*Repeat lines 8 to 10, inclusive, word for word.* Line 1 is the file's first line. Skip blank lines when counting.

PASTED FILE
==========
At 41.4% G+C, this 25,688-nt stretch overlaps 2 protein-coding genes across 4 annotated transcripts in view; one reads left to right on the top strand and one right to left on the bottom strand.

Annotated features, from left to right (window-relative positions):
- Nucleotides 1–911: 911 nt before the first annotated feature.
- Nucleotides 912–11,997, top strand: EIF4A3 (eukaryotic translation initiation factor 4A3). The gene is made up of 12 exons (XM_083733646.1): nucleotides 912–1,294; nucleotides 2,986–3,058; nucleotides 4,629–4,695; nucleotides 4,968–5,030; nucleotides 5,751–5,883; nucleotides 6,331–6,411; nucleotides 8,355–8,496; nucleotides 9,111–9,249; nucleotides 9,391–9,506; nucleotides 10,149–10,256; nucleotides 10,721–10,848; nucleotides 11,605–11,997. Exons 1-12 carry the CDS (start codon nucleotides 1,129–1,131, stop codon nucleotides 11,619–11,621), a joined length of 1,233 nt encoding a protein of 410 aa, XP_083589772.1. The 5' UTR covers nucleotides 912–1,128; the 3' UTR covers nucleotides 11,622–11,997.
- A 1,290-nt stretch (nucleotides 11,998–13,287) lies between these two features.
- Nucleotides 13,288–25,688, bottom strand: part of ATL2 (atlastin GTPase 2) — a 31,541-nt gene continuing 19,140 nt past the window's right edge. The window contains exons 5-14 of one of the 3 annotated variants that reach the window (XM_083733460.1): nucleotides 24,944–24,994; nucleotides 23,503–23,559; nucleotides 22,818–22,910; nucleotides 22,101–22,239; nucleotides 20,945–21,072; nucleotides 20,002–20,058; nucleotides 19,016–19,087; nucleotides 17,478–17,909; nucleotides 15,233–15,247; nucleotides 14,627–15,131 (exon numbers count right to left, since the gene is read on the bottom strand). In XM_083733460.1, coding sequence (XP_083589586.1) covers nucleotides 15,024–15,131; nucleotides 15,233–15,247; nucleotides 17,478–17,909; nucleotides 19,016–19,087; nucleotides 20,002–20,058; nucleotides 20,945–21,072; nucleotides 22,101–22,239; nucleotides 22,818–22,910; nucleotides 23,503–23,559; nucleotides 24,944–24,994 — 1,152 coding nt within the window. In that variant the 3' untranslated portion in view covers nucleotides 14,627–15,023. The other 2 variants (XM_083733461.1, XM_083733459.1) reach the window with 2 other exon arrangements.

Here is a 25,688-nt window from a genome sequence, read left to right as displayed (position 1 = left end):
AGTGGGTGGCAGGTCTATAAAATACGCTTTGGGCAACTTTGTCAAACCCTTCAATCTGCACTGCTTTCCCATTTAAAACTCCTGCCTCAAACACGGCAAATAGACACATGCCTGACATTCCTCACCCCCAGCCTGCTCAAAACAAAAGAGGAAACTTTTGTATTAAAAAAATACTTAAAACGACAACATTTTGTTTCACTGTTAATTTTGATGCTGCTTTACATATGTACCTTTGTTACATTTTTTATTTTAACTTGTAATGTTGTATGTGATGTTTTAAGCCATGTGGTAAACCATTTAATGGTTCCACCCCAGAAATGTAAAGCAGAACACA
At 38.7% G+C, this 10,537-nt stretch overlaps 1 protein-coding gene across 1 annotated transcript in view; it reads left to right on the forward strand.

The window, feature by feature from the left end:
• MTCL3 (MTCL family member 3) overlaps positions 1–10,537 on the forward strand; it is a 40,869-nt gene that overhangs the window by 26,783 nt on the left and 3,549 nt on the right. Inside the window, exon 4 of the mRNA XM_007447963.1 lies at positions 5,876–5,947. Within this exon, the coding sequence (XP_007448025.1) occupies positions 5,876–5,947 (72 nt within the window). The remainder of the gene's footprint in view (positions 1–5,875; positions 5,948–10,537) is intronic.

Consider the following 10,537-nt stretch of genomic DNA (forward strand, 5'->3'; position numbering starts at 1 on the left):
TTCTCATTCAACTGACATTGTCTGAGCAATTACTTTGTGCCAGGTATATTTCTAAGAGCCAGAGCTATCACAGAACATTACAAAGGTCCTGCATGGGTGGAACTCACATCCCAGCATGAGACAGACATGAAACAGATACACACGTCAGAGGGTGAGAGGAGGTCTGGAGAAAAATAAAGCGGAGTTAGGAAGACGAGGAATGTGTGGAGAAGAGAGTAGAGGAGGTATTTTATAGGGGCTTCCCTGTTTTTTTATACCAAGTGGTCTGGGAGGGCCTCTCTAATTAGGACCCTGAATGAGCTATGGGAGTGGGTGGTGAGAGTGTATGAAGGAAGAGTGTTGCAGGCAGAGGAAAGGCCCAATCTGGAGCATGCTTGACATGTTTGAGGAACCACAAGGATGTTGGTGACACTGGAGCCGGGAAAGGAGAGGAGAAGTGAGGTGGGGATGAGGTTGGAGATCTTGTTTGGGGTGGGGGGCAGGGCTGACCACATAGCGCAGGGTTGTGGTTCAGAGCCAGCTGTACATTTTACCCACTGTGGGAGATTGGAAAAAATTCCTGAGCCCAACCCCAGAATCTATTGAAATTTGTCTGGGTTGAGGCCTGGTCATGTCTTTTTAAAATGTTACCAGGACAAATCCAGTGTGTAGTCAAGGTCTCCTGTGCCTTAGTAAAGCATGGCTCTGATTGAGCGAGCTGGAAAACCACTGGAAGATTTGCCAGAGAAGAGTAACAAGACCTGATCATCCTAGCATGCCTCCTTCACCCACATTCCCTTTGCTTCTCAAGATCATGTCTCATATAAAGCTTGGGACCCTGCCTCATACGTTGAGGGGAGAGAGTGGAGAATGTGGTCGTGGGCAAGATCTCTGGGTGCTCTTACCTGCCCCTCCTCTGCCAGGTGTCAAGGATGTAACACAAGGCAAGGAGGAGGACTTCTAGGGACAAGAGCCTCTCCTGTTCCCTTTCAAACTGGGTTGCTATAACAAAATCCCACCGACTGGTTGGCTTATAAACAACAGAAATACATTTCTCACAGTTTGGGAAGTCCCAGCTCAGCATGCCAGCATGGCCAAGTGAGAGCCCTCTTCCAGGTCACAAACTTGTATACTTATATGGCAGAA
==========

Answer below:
AGTGGGTGGCAGGTCTATAAAATACGCTTTGGGCAACTTTGTCAAACCCTTCAATCTGCACTGCTTTCCCATTTAAAACTCCTGCCTCAAACACGGCAAATAGACACATGCCTGACATTCCTCACCCCCAGCCTGCTCAAAACAAAAGAGGAAACTTTTGTATTAAAAAAATACTTAAAACGACAACATTTTGTTTCACTGTTAATTTTGATGCTGCTTTACATATGTACCTTTGTTACATTTTTTATTTTAACTTGTAATGTTGTATGTGATGTTTTAAGCCATGTGGTAAACCATTTAATGGTTCCACCCCAGAAATGTAAAGCAGAACACA
At 38.7% G+C, this 10,537-nt stretch overlaps 1 protein-coding gene across 1 annotated transcript in view; it reads left to right on the forward strand.

The window, feature by feature from the left end: